Looking through the history of honorary degrees, they were initially awarded to famous academics, in pre-mass media days when only people with real brains earned any sort of public profile. These days, they go to someone who has achieved something worthwhile or infamous, with or without academic backing, preferably with a connection to the university's city, hence why people who drive cars fast or tell jokes are deemed as worthy of a place in the university gallery as the man who invented the steam engine or the first writer of the English dictionary.
Let the paid columnists moan about this - I'm just interested in what Jack Dee's acceptance speech will be like.
19 October 2009
And so back to the gym we go. I'm still traipsing along four times a week and still trying to overcome the potential boredom threshold that goes with it.
But I am improving, and I am taking it seriously - my recent purchase of some tracksuit bottoms and a drinks bottle proves this, surely. More pertinently, I can now do the whole 30 minute treadmill session at a sturdy nine kilometres an hour which means the calorie target is almost reached when I stagger off, panting and perspiring, before even touching any other endurance contraption or the weights.
Podcasts do help more than music when it comes to passing the time and stopping you from watching each second tick by, wishing it was far closer to the end than it is. You do get odd looks from other people though when you realise that your little, self-created world has made you laugh out loud at a pithy comment on Jennifer Aniston that Mark Kermode has just made.
Anyway, anything is preferable to 4Music, which seems to be perennially on the screens in the gym when younger members are about and appears to show the same JLS video every 15 minutes.
That said, a Freeview-accessible radio station was on the screen when I turned up a week last Sunday - and I happened to be on the air, in all my pre-recorded glory. A rock fan with long hair, a bandana and camouflage trousers had put it on while pumping the dumbells and so I quietly slipped my iPod in, not wishing to hear any adverse reaction to any of the lovingly crafted links I had put between songs. However, when camouflage man had gone, I did overhear one younger member say words to the effect of "turn that shit off" and 4Music was instantly selected, just in time for the new JLS video, again. I said nothing and kept running. Professional artists will always confront the uneducated every now and then, darling...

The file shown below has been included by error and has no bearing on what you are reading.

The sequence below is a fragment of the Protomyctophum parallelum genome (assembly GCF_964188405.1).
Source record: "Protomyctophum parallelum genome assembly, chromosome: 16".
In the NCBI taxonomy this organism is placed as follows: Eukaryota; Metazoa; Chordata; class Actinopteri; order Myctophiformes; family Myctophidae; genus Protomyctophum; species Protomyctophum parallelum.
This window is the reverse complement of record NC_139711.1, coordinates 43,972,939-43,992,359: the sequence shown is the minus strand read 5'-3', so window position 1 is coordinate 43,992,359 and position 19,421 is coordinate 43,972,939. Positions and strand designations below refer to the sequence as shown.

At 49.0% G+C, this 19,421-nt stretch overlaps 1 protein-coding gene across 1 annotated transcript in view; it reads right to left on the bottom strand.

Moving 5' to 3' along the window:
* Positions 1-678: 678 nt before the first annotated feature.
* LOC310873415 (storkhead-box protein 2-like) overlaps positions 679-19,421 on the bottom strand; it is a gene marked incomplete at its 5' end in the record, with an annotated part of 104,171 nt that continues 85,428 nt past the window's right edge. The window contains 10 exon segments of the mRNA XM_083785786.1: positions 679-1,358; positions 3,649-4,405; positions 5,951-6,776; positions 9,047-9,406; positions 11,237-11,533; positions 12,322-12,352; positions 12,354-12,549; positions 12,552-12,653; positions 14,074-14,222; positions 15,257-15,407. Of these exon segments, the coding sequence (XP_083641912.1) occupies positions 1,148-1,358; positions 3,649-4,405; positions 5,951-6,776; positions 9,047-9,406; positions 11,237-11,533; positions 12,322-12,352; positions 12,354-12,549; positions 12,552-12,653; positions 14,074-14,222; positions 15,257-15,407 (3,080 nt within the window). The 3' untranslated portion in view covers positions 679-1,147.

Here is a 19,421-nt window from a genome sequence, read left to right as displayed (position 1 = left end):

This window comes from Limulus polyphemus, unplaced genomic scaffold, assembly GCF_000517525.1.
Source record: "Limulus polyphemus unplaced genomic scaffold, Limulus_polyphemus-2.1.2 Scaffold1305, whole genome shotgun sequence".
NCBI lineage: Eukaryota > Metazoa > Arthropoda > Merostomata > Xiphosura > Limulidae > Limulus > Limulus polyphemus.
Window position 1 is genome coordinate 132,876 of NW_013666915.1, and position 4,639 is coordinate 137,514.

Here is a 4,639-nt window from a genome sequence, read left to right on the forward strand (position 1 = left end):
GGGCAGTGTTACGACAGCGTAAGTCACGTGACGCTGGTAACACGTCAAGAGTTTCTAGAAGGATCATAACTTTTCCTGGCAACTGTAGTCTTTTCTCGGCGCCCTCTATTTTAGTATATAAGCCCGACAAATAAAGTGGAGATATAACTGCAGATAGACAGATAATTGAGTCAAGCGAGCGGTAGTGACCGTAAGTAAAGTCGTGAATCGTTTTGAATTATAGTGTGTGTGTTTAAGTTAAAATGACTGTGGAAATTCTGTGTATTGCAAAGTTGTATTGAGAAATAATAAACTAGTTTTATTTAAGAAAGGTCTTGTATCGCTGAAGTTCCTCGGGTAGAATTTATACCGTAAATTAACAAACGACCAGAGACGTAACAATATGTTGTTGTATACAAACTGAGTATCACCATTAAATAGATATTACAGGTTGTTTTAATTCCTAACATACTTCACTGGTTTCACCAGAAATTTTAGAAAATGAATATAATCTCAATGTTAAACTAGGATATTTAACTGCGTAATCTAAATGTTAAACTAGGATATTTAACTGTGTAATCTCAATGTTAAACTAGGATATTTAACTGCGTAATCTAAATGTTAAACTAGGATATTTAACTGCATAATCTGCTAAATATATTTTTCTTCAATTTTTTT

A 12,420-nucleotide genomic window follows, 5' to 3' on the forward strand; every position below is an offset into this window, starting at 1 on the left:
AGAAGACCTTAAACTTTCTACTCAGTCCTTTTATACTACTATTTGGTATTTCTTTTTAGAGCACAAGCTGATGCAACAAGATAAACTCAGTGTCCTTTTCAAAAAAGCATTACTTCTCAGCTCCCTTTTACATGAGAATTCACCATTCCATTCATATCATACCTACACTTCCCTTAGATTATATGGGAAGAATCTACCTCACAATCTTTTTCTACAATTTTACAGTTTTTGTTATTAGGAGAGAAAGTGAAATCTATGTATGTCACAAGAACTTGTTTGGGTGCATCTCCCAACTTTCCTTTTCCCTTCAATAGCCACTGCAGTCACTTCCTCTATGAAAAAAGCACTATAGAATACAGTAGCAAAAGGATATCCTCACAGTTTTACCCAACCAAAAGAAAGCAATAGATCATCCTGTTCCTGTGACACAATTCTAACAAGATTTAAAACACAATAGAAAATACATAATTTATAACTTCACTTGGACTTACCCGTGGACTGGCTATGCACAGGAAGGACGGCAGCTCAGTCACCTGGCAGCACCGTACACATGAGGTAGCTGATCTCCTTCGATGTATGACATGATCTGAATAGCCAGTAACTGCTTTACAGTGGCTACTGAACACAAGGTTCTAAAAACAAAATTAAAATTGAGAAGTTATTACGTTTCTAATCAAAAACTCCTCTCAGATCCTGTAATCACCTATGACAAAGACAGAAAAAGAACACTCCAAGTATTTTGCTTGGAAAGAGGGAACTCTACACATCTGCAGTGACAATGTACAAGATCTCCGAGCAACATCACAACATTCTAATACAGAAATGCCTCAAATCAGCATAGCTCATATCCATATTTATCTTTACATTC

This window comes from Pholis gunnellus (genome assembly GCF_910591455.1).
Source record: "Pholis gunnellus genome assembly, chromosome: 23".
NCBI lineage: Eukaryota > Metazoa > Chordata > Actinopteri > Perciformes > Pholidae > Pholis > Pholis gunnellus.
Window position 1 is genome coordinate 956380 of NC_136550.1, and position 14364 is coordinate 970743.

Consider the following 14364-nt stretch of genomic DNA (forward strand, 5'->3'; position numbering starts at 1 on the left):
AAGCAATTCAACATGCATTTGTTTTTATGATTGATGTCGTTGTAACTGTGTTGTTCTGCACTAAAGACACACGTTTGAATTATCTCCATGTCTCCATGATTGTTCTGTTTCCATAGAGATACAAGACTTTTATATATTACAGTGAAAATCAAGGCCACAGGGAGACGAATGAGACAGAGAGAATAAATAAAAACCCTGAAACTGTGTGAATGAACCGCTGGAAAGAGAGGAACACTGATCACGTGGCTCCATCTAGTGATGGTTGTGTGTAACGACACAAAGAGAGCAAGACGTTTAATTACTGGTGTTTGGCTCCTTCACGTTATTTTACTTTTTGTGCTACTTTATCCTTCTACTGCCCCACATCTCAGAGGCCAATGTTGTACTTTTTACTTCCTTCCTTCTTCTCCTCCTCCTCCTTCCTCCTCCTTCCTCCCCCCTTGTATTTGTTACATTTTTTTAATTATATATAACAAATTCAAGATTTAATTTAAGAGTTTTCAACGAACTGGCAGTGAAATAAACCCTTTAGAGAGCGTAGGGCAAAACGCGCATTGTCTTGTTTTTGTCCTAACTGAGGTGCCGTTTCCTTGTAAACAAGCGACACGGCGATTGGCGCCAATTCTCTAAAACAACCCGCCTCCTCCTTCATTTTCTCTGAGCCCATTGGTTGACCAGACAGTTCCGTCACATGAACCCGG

Another decent achievement of late is that I've also managed to tolerate, if not master or gain affection for, the cross trainer. This vile machine usually makes my calf muscles spontaneously combust after 30 seconds but recently, maybe because my body is now used to a bit of exertion, the pain in my lower legs has subsided enough for me to grimace through it. It also feels like the sort of lactic acid build-up that suggests I'm doing something right on the wretched thing, though I wish the manager hadn't put a mirror up directly opposite because it is one of the campest activities a man can do.
I still aren't using the stepper. And it would appear nobody does. It's in an adjoining room with two exercise bikes and only the bikes need to be wiped down by the staff each day, it seems.
Anyway, the calories are shifting, the shoulders look a bit better and, most importantly, half a stone has gone. I'm getting there.